The Boys in the Boat – Film Review

The Boys in the Boat is set in Seattle, Washington, 1936, during the middle of The Great Depression. Times are tough for everyone but for young men like Joe Rantz (Callum Turner), things are especially bleak.

With his mother passed on and his father abandoning him, Joe sleeps in an abandoned car, patches his shoes with newspaper and struggles to find odd jobs to pay his tuition at the University of Washington.

Meanwhile Coach Al Ulbrickson (Joel Edgerton) is looking for students to fill his junior varsity 8 men athletics rowing team. The competition is stiff with dozens of men competing for the mere 8 slots available. At first, simply looking for a paying job, Joe applies with his friend Roger (Sam Strike) and begins the gruelling qualification period. Incredibly, both Joe and Sam make the cut and through sheer perseverance, this rowing team of working class men actually begin to outclass the senior, better funded teams.

While unsure of themselves, the men work together as a strong unit surpassing everyone’s expectations, especially Ulbrickson‘s. Making the hard decision to prioritise this JV team against the school’s star athletes. the coach has a plan. Facing pressure from those wanting to buy their way to success, Ulbrickson puts his JV team in the running to compete for America at the Olympics. If this team of 9 men (8 crew + 1 coxswain to steer the boat) can prove themselves, they’ll be rowing for gold in Berlin. If they think they’ve faced unfair opposition so far, it will be nothing compared to that of the Nazi party and their deceitful ways!

This inspirational true story comes based on the New York Times bestselling book of the same name by Daniel James Brown. A tale of underdogs proving their resolve in the face of personal and social doubt, The Boys in the Boat directed by George Clooney. Here, the A list star continues his recent trend of remaining behind the camera.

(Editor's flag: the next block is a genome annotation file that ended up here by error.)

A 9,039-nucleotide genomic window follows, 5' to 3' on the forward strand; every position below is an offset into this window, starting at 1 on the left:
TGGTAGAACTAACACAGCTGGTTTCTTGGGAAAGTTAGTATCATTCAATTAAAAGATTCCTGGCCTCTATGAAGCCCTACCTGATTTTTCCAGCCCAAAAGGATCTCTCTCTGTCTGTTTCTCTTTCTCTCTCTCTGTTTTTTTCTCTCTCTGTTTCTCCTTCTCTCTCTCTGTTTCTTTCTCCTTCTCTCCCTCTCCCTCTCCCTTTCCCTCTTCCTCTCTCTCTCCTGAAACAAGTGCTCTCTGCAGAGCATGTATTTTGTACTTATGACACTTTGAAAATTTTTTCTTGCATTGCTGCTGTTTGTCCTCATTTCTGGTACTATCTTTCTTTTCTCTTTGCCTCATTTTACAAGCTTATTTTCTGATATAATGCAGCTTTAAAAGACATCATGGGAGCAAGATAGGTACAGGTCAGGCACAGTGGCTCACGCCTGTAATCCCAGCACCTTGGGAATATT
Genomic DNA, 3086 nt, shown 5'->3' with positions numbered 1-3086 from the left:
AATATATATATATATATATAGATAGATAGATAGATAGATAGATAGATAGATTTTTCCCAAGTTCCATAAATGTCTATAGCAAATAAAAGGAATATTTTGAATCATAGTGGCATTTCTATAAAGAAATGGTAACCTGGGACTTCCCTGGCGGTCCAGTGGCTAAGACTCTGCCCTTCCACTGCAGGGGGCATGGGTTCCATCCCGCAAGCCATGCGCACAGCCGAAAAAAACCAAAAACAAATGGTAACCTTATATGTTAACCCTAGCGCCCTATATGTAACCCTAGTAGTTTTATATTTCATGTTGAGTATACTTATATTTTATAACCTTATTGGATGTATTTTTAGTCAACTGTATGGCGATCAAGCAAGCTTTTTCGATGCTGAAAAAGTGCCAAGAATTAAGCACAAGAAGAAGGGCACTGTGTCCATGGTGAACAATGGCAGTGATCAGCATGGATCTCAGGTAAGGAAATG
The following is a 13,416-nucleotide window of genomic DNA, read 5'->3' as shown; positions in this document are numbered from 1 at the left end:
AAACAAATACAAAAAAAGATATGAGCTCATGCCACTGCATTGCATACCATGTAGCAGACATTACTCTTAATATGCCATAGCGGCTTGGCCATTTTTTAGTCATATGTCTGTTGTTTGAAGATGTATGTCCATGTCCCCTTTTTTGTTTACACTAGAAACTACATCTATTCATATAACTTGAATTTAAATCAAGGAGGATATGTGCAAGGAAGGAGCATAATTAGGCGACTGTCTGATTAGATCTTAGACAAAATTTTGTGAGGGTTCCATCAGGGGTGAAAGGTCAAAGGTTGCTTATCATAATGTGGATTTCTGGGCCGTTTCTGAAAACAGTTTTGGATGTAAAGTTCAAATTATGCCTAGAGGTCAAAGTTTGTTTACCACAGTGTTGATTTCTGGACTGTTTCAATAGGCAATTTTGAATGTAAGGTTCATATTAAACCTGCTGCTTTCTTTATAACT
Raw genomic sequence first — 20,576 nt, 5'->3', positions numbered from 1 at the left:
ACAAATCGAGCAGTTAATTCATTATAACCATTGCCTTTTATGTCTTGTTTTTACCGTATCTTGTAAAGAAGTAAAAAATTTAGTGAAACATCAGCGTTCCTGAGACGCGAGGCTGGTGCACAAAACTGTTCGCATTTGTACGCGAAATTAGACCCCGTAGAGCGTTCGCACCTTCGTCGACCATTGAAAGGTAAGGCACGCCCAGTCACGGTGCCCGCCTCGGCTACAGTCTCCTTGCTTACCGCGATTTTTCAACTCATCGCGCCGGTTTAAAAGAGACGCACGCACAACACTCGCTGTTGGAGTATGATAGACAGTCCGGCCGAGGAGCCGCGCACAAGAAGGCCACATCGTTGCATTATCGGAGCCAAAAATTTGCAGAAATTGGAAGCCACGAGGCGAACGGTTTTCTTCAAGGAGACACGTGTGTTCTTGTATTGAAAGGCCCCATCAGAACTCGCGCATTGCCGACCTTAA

The Boys in the Boat tells an interesting story from nearly a century ago which I had not heard about. It’s probably the only film I’ve ever seen about the 1936 Berlin Olympics which was not about the great Jesse Owens. While Owens does make an appearance in this film, even then it is to strengthen the central driving force behind its protagonists. That they are not going out there to show up the Germans, but rather to show their fellow Americans, and themselves, what they are capable of.

Great care is taken to portray the period and the struggles that the working class went through at the time. The bonds, as we’re shown, which grow between the men feel wholesome, shaped by their shared hardship faced during The Great Depression, with costume design by Jenny Eagan, helping to recreate both the highs and the lows of fashion between ‘the haves and the have nots’.

I didn’t know a whole lot about the sport of 8 man rowing before watching this film and unfortunately, I feel like I still don’t. There is some attempt early on to show us the ropes through the eyes of Joe, himself completely new to the sport. But it isn’t long before the tactics and techniques of the sport fall away and the races become a simple matter of ‘the fastest boat wins’.

The Boys in the Boat doesn’t deeply focus on the team dynamics and the men growing in sync with each other which is an issue, focusing instead broadly on the team through the character of Joe and the overall sport and background politics through Ulbrickson. Both are such stoic men of their time that it can be hard to see through their impenetrable veneers.

Joe is a harder nut to crack as the protagonist dealing with his own self-doubt, with a love interest who practically throws herself at him early on and a friendship with Roger which seems one sided. Because of this, he often seems distant from the rest of the team and even unfriendly as he works through his own demons. In the end, we never really get deeper feeling for this whole unit of nine determined men working as one succinct unit.

On a character level by The Boys in the Boat’s finale, we are as disconnected from half of the crew as we would be just seeing an old newsreel. Despite this, George Clooney takes us on an inspiring journey through time and we can’t help but cheer for these scrappy underdogs. On a technical front, the film does hit all the right notes and even if you already know how the true story ends, The Boys in the Boat is still thrilling.

The Boys in the Boat will be in cinemas from January 4.

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